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Migrant groups issue urgent notice after Home Office phones asylum seekers to offer ‘voluntary departure’ to Rwanda


JCWI, Right to Remain, Migrants Organise and GMIAU say anyone contacted should seek legal representation

Date of Publication:

A number of migrants' rights organisations have today urgently responded to reports that the Home Office has begun phoning refused asylum seekers with an offer of £3,000 to voluntarily go to Rwanda.

Joint Council for the Welfare of Immigrants (JCWI), Right to Remain, and Migrants Organise put out a notice late this afternoon stating:


We have received reports that the Home Office are calling people to offer 'voluntary departure' to Rwanda. You DO NOT have to say yes.

If you get a call, we recommend to:

1. NOT respond until you have legal advice
2. Ask the Home Office to send the offer to you in writing
3. Find legal representation

Find legal advice and representation:

Greater Manchester Immigration Aid Unit (GMIAU) put out a similar notice for people who were contacted with the offer by the Home Office. People living in North West England who do not have a legal representative are invited to phone GMIAU's advice line for further assistance.

According to a post on X by Jennifer Blair of No5 Barristers' Chambers, available information suggests only refused asylum seekers are being contacted and they are being told they have three options: voluntary return to their home country, voluntary departure to Rwanda, or remaining in the UK without status.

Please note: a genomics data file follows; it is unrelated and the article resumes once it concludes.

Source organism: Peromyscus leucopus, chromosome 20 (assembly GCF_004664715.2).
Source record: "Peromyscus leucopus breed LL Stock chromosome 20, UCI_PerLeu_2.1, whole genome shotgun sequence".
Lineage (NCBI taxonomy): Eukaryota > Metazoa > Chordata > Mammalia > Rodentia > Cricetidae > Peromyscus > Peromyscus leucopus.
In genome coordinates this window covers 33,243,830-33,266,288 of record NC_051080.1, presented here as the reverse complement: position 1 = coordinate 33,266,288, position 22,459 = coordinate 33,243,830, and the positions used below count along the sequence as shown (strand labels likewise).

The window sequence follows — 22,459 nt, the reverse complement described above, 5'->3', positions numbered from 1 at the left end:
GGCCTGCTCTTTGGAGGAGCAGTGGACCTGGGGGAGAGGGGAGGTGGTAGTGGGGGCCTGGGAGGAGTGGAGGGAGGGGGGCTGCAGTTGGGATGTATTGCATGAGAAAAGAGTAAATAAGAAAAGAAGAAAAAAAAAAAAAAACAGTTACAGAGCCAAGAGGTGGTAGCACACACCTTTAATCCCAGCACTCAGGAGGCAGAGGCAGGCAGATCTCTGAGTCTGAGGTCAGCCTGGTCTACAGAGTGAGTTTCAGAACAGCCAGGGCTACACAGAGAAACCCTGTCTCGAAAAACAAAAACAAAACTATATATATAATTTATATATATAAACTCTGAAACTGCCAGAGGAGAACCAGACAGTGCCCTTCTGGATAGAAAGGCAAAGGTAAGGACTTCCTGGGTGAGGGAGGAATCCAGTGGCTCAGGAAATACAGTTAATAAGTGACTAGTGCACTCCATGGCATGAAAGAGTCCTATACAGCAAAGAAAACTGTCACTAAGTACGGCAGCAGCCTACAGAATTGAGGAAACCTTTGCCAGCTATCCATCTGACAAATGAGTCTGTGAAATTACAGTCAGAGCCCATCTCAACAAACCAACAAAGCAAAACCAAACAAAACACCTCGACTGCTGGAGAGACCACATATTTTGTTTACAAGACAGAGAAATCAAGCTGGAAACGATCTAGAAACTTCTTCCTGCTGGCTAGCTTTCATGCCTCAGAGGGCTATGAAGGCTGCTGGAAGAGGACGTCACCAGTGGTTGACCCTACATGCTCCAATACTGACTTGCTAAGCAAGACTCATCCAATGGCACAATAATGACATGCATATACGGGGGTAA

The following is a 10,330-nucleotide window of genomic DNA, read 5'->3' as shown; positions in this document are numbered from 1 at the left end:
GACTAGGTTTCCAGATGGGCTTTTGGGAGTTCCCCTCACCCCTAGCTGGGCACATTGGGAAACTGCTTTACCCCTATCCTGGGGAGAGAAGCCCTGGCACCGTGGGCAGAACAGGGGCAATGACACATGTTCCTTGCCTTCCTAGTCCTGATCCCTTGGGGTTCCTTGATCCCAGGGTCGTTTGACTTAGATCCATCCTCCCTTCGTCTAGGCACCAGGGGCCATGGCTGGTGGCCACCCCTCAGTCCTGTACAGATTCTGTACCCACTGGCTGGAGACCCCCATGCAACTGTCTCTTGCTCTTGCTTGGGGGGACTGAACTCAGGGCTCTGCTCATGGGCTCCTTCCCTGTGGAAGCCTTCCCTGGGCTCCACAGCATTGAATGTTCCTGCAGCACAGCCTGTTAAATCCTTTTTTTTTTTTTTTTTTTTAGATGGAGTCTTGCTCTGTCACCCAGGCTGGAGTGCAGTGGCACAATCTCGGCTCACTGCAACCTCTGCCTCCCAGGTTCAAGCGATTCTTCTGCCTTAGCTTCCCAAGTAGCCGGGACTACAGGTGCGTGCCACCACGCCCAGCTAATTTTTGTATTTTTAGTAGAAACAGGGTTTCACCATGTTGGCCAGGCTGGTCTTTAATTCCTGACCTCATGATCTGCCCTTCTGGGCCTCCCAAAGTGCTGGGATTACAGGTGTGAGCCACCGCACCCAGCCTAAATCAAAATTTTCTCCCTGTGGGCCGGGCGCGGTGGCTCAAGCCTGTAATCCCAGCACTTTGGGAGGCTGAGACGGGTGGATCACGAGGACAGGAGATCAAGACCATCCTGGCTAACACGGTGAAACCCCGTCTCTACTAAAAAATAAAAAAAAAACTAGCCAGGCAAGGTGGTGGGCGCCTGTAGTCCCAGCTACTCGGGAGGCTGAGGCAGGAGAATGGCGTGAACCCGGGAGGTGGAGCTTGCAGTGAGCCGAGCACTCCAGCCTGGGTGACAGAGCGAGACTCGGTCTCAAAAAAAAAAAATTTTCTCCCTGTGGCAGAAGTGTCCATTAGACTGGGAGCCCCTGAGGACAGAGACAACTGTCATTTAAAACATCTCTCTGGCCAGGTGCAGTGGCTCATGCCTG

Flag of RwandaImage credit: WikipediaTom Nunn, legal director of South Yorkshire Refugee Law and Justice, told the i newspaper today: "We know the Home Office have been contacting people since Tuesday afternoon before this policy was announced and telling people they have three options – one of which is removal to Rwanda. That seems to be the approach – just to call people out of the blue and offer them £3,000 to go. We've already had a number of clients calling us in a panic and we have had to reassure people that it is voluntary."

Reports of a Government plan to offer incentives for failed asylum seekers to go to Rwanda first surfaced in The Times yesterday evening.

The Times said: "Immigration officials will be primed to approach migrants whose asylum applications have been rejected and encourage them to move to Rwanda."

Under the Home Office's existing voluntary returns service, migrants voluntarily agreeing to return to their home country are eligible to apply for financial support of up to £3,000. The new plan to encourage voluntary departures to Rwanda is understood to be a variation of this scheme.

The Times added that anyone agreeing to go to Rwanda would also get the same package of support as agreed in April 2022 under the Government's original plan to forcibly relocate asylum seekers to the East African country.

A Home Office spokesperson was quoted as saying: "We are exploring voluntary relocations for those who have no right to be here to Rwanda, who stand ready to accept people who wish to rebuild their lives and cannot stay in the UK. This is in addition to our Safety of Rwanda Bill and Treaty which, when passed, will ensure people who come to the UK illegally are removed to Rwanda."

In response, Labour's shadow immigration minister Stephen Kinnock was quoted by BBC News as saying: "Even government ministers are finally recognising that their Rwanda scheme has no chance of succeeding, so they're resorting to paying people to go there instead."